Cryptocurrency works a little bit differently than the money most of us are used to. This is because crypto is a peer-to-peer (P2P) system, which means that you send cryptocurrencies between people directly — instead of going through middlemen as you would using a bank or PayPal, for example.
We know that it might seem complicated and confusing at first, but in reality learning how to send cryptocurrencies safely is pretty easy. In this guide, we’ll show you how to do it and explain what’s going on beneath the surface so that you can be confident to start using your cryptocurrency wallet.
A step-by-step guide to sending cryptocurrency
Assuming you already have a cryptocurrency wallet with some funds inside, here are the general steps you’ll take to send a transaction to another wallet. Notice we didn’t say “another person” — that’s because you can just as well send cryptocurrency to yourself on a different wallet rather than send it to somebody else.
If you don’t have a wallet, we recommend you to create one now: leaving assets in cryptocurrency exchanges is not safe.
Step 1: Open your wallet application and click ‘Send’ for whichever cryptocurrency you plan to use
There are many other crypto wallets with different interfaces, but overall they work the same way as you’ll learn here. MyEtherWallet, for example, is a famous Ethereum wallet, while blockchain.com has a very popular Bitcoin wallet for web.
So step one is to log in to MetaMask, go to our ETH wallet, and click ‘Send’.
Steps 2 & 3: Copy and paste the recipient wallet address. Then, type in the amount you’re sending
Next, copy the recipient’s address and paste it into the ‘To’ / ‘Recipient’ box. Choose the amount you wish to send and the size of your fee. Note: You get to set the transaction fee based on how urgent the transaction is. Paying a higher fee means your transaction will be processed sooner, but it’s not necessary for most transactions.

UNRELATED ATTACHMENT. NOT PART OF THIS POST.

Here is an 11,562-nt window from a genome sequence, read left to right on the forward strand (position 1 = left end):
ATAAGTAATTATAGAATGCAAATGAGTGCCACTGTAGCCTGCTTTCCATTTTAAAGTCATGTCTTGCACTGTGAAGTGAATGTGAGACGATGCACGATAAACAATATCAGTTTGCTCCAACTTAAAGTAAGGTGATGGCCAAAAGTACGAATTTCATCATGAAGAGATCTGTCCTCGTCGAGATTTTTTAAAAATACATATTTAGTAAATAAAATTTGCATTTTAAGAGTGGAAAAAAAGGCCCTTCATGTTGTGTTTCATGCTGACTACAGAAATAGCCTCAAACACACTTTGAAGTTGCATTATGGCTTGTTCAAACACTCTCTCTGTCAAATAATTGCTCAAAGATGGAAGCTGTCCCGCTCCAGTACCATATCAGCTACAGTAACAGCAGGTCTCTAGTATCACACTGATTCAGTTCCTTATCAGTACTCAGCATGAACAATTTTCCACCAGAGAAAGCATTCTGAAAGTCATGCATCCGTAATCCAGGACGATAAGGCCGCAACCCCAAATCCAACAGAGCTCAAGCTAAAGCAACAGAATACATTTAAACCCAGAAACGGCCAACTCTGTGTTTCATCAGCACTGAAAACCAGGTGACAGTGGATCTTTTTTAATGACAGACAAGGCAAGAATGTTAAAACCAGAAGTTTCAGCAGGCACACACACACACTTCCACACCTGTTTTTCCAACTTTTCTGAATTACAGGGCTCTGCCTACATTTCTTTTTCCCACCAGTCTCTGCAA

You’ll often be able to skip Steps 2 & 3 and instead simply scan a QR code with a wallet app on your phone. The QR code automatically sets the correct amount and recipient, so you can move straight to Step 4.
Step 4: Confirm the transaction
Double check that everything is correct: the transaction fee isn’t too high, the amount you’re sending is right, and the address of the recipient is the same as the one you copied. You should also make sure that the wallet you are sending the coins to is meant for the coin you’re sending. If you send Bitcoin to an Ethereum wallet, for example, it will be lost permanently.
Step 5: Check the blockchain (if you want to)
Once you click confirm, the transaction is broadcasted to the blockchain network and processed by validators. This process can take a few seconds, a few minutes, or a few hours depending on which cryptocurrency you’re using and how high you set the transaction fee.
When you use cryptocurrencies for retail transactions — for instance, buying a coffee — the transaction can be accepted within a couple of seconds even though it won’t be on the blockchain yet. This is because transactions cannot be taken back or canceled once they’ve been broadcasted, so there’s practically no risk to a merchant if they accept your transaction as final even while it’s technically still pending.
For larger transactions involving thousands of dollars, it’s more typical for a recipient to wait until the transaction is confirmed on the blockchain before handing over whatever product or service they are exchanging.
Pro tip: use a small amount for your first transaction
Sending cryptocurrency to somebody doesn’t need to be stressful. If you want to get some practice in and see how it works for yourself before transferring a large amount, go ahead and do a test transaction with a few cents. Once you see that it works, you’ll feel confident that you know how to send cryptocurrencies without making any mistakes.